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Bon Voyage! DVD Review

Bon Voyage! (1962) movie poster Bon Voyage!

Theatrical Release: May 17, 1962 / Running Time: 132 Minutes / Rating: Not Rated

Director: James Neilson / Writers: Bill Walsh (screenplay); Marrijane Hayes, Joseph Hayes (book)

Cast: Fred MacMurray (Harry Willard), Jane Wyman (Katie Willard), Michael Callan (Nick O'Mara), Deborah Walley (Amy Willard), Tommy Kirk (Elliott Willard), Kevin Corcoran (Skipper Willard), Jessie Royce Landis (Countessa DuFresne), Georgette Anys (Madame Clebert)

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Fred MacMurray is Harry Willard, a plumbing contractor the head of a family of five, in Bon Voyage!.
The Willards are leaving behind their little Terre Haute, Indiana for their dream destination of France. Their vacation turns into a series of misadventures.

Dad wants to spend time with his family, but they all wish to run off in their own directions. The two oldest children, son Elliott and daughter Amy, have various romantic adventures. Both Mr. and Mrs. Willard have to brush off interested suitors.

The characters aren't particularly likable. Tommy Kirk's oldest son mopes around and then worries his parents by getting intimate with a West Indian girl. Of course, Kevin Corcoran would be playing his younger brother, and he's still being the 'silly little kid', a role he had outgrown two years earlier in Swiss Family Robinson. The daughter, played by Deobrah Walley, repeatedly flip-flops on liking a suave, 'thinker' of a Yale grad who she feels sorry for. A good deal of the long running time is devoted to this plot, in which nothing really happens beyond running around in circles.

A mustachioed Tommy Kirk with Fred Macmurray Fred MacMurray got a boo-boo on his finger

Most of the humor seems forced, obvious, or at least a lot less funny than the film seems to think it would be. Think of the weak National Lampoon's European Vacation with even more ineffective comedy in place of the risque humor. The dirtiest Bon Voyage! gets is a parental discussion over what "things" they've each told the kids.

Fred MacMurray is occassionally humorous here, but even this great comedic actor is limited by a limp screenplay. The already-thin comedy is drawn out for over two hours, and every gag is so predictable and not particularly funny. Yet, the film extends these gags to play them for all they are worth, which isn't much.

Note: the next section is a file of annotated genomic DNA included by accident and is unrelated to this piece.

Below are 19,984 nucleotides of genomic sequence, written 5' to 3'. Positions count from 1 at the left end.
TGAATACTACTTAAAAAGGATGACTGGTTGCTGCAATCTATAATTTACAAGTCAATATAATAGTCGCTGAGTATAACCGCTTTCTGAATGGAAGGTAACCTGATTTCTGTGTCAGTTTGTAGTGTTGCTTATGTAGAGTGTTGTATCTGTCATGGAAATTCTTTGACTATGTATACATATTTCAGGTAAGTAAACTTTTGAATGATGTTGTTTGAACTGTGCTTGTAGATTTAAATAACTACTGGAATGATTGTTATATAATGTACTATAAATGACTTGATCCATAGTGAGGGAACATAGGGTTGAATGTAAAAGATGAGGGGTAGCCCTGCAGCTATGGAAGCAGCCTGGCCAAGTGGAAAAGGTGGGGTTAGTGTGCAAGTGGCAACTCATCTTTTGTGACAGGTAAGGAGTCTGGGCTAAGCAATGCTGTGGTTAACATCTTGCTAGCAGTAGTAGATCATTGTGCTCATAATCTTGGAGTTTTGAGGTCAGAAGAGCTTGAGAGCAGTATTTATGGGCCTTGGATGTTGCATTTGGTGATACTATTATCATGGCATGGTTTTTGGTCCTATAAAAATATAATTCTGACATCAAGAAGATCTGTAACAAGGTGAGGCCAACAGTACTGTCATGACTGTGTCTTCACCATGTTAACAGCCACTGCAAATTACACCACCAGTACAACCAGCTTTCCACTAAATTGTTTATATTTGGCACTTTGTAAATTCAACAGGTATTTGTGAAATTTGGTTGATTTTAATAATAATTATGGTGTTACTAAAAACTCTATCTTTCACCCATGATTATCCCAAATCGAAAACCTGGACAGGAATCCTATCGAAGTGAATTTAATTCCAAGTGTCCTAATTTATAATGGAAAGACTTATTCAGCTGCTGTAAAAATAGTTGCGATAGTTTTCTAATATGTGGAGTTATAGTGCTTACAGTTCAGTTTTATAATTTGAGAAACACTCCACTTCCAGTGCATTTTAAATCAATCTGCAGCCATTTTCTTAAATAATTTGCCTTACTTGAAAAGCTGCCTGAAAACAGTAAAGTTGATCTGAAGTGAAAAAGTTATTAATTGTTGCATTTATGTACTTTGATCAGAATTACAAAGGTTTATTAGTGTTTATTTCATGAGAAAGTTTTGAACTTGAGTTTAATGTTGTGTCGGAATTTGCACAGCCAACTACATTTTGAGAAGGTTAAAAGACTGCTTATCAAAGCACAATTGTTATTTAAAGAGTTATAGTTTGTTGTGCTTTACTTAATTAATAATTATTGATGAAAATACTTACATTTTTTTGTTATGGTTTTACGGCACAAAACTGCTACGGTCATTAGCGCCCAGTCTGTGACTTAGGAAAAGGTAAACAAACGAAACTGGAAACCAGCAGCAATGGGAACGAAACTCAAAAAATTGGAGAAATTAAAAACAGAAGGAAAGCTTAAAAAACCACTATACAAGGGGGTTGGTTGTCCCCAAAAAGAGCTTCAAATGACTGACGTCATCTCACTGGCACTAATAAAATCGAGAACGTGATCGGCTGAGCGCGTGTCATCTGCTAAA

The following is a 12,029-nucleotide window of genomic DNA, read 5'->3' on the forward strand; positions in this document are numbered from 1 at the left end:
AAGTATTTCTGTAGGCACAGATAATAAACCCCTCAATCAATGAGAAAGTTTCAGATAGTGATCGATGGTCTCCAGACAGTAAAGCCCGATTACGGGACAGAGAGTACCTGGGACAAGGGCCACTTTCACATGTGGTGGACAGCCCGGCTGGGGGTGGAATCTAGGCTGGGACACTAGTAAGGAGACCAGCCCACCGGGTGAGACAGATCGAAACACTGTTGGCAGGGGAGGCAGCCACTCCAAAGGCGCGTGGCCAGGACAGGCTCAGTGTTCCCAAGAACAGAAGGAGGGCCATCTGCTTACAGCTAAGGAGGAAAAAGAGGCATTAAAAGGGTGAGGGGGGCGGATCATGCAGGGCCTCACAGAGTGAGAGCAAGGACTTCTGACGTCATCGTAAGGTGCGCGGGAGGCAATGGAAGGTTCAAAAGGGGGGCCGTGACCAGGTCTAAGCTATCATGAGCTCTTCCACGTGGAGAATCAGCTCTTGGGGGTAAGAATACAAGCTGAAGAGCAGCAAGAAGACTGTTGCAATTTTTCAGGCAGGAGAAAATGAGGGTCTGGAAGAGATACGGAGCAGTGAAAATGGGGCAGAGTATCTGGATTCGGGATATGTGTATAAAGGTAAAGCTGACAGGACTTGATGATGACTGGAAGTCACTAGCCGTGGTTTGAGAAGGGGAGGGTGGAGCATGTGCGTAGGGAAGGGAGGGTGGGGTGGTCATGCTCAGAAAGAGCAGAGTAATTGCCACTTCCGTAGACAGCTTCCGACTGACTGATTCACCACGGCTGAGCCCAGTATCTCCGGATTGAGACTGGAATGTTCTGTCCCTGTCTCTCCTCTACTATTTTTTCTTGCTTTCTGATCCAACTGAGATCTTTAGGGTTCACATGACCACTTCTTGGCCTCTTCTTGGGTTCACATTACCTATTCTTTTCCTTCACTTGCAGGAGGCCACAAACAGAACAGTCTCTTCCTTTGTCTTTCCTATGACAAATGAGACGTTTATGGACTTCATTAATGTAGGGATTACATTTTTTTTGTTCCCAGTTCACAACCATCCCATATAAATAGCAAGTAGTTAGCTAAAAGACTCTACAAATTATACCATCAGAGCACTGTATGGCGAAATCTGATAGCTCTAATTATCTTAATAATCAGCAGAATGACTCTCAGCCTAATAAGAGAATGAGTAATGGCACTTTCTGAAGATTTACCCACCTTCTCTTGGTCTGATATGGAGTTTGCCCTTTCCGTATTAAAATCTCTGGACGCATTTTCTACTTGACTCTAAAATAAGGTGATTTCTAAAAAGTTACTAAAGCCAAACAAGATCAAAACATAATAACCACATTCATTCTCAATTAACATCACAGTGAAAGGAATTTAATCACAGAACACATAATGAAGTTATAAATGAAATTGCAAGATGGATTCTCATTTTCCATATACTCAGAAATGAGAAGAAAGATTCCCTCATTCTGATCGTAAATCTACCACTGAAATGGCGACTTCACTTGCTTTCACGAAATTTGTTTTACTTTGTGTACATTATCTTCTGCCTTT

Buy Bon Voyage! from Amazon.com DVD Details

1.33:1 Fullscreen
Dolby Digital 2.0 Mono (English)
Subtitles: English, Spanish; Closed Captioned
Release Date: February 3, 2004
Single-sided, dual-layered disc (DVD-9)
Suggested Retail Price: $19.99
White Keepcase
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VIDEO and AUDIO

Bon Voyage! is presented in 1.33:1, in what appears to be an open-matte transfer. The print is generally sharp and clean, but there are moments (especially with optical shots), where the picture is plagued by flaws. The film was probably matted and presented in a slightly wider ratio for theatrical display. Although there doesn't seem to be any troubling issues with framing, the lack of original aspect ratio is annoying, all the same.

All in all, though probably not treated to extensive remastering, the film wasn't in drastic need of it and it looks quite well.

Presented in a Mono track, Bon Voyage! features a pretty flat, but adequate audio track. Dialogue is all discernible.

The Bon Voyage! DVD's Main Menu

EXTRAS

At the start of the DVD, there is a 90-second trailer for classic live action films on Disney DVD and video, highlighting Apple Dumpling Gang, Apple Dumpling Gang Rides Again, The Love Bug, The Parent Trap, Escape to Witch Mountain, Return from Witch Mountain, and The Absent Minded Professor. There are no other extras.

The menus are static 16x9 screens accompanied by portions of the film's score.

The theater crowd watching "Bon Voyage!"

CLOSING THOUGHTS

Bon Voyage! is a formulaic and overlong comedy that is heavy on gags and light on laughs. Disney's DVD presentation is sufficient. Some extras, particularly with the living cast members, would have been a nice addition, but at least the video and audio quality is on par. Fans of '60s live action Disney films will be satisfied to have this one finally come to DVD. Others may just want to rent or pass, as it's not a particularly memorable or funny film, and the DVD isn't exactly standout.

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Related Reviews:
Starring Fred MacMurray, Tommy Kirk and Kevin Corcoran: The Shaggy Dog (1959)
Fred MacMurray & Tommy Kirk: The Absent-Minded Professor Son of Flubber
Starring Fred MacMurray: Follow Me, Boys! The Apartment The Happiest Millionaire
Tommy Kirk & Kevin Corcoran: Old Yeller & Savage Sam Swiss Family Robinson
Jane Wyman: Pollyanna | Deborah Walley: Summer Magic | Kevin Corcoran: Toby Tyler, or Ten Weeks With a Circus
Tommy Kirk: Babes in Toyland The Misadventures of Merlin Jones Walt Disney Treasures: The Hardy Boys
Directed by James Neilson: The Moon-Spinners The Adventures of Bullwhip Griffin

Other '60s Disney Films: The Parent Trap The Love Bug Monkeys, Go Home! Those Calloways

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Reviewed February 26, 2004.